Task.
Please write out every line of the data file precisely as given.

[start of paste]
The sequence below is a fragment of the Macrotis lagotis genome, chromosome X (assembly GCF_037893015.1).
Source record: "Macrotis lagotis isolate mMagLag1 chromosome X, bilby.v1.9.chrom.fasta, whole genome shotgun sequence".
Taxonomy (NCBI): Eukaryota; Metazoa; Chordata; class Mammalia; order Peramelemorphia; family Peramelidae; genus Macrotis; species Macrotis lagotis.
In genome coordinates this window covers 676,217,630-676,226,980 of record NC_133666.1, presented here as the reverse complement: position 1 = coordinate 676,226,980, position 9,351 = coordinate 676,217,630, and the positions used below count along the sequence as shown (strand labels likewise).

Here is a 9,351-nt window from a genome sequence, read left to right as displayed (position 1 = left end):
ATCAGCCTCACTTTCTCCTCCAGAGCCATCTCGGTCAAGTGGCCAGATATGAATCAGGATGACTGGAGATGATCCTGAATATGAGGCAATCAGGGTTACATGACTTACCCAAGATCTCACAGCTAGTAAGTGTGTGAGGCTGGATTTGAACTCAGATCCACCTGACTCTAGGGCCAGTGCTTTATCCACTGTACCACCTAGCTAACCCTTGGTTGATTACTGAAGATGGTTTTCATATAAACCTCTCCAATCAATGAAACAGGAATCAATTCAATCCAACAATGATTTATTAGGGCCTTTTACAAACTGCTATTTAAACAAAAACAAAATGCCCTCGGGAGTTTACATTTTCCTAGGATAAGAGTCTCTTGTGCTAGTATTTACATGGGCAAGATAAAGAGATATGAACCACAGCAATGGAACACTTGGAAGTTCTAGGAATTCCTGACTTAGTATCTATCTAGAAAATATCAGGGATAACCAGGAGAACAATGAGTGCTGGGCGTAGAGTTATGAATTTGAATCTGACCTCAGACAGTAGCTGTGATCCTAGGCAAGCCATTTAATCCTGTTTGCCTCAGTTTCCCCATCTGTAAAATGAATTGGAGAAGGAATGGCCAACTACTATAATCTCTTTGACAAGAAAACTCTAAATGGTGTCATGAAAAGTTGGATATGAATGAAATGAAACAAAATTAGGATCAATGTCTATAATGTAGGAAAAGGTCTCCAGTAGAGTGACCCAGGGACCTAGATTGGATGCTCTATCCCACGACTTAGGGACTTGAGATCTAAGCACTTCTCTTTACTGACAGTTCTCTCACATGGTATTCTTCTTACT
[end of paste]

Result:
The sequence below is a fragment of the Macrotis lagotis genome, chromosome X (assembly GCF_037893015.1).
Source record: "Macrotis lagotis isolate mMagLag1 chromosome X, bilby.v1.9.chrom.fasta, whole genome shotgun sequence".
Taxonomy (NCBI): Eukaryota; Metazoa; Chordata; class Mammalia; order Peramelemorphia; family Peramelidae; genus Macrotis; species Macrotis lagotis.
In genome coordinates this window covers 676,217,630-676,226,980 of record NC_133666.1, presented here as the reverse complement: position 1 = coordinate 676,226,980, position 9,351 = coordinate 676,217,630, and the positions used below count along the sequence as shown (strand labels likewise).

Here is a 9,351-nt window from a genome sequence, read left to right as displayed (position 1 = left end):
ATCAGCCTCACTTTCTCCTCCAGAGCCATCTCGGTCAAGTGGCCAGATATGAATCAGGATGACTGGAGATGATCCTGAATATGAGGCAATCAGGGTTACATGACTTACCCAAGATCTCACAGCTAGTAAGTGTGTGAGGCTGGATTTGAACTCAGATCCACCTGACTCTAGGGCCAGTGCTTTATCCACTGTACCACCTAGCTAACCCTTGGTTGATTACTGAAGATGGTTTTCATATAAACCTCTCCAATCAATGAAACAGGAATCAATTCAATCCAACAATGATTTATTAGGGCCTTTTACAAACTGCTATTTAAACAAAAACAAAATGCCCTCGGGAGTTTACATTTTCCTAGGATAAGAGTCTCTTGTGCTAGTATTTACATGGGCAAGATAAAGAGATATGAACCACAGCAATGGAACACTTGGAAGTTCTAGGAATTCCTGACTTAGTATCTATCTAGAAAATATCAGGGATAACCAGGAGAACAATGAGTGCTGGGCGTAGAGTTATGAATTTGAATCTGACCTCAGACAGTAGCTGTGATCCTAGGCAAGCCATTTAATCCTGTTTGCCTCAGTTTCCCCATCTGTAAAATGAATTGGAGAAGGAATGGCCAACTACTATAATCTCTTTGACAAGAAAACTCTAAATGGTGTCATGAAAAGTTGGATATGAATGAAATGAAACAAAATTAGGATCAATGTCTATAATGTAGGAAAAGGTCTCCAGTAGAGTGACCCAGGGACCTAGATTGGATGCTCTATCCCACGACTTAGGGACTTGAGATCTAAGCACTTCTCTTTACTGACAGTTCTCTCACATGGTATTCTTCTTACT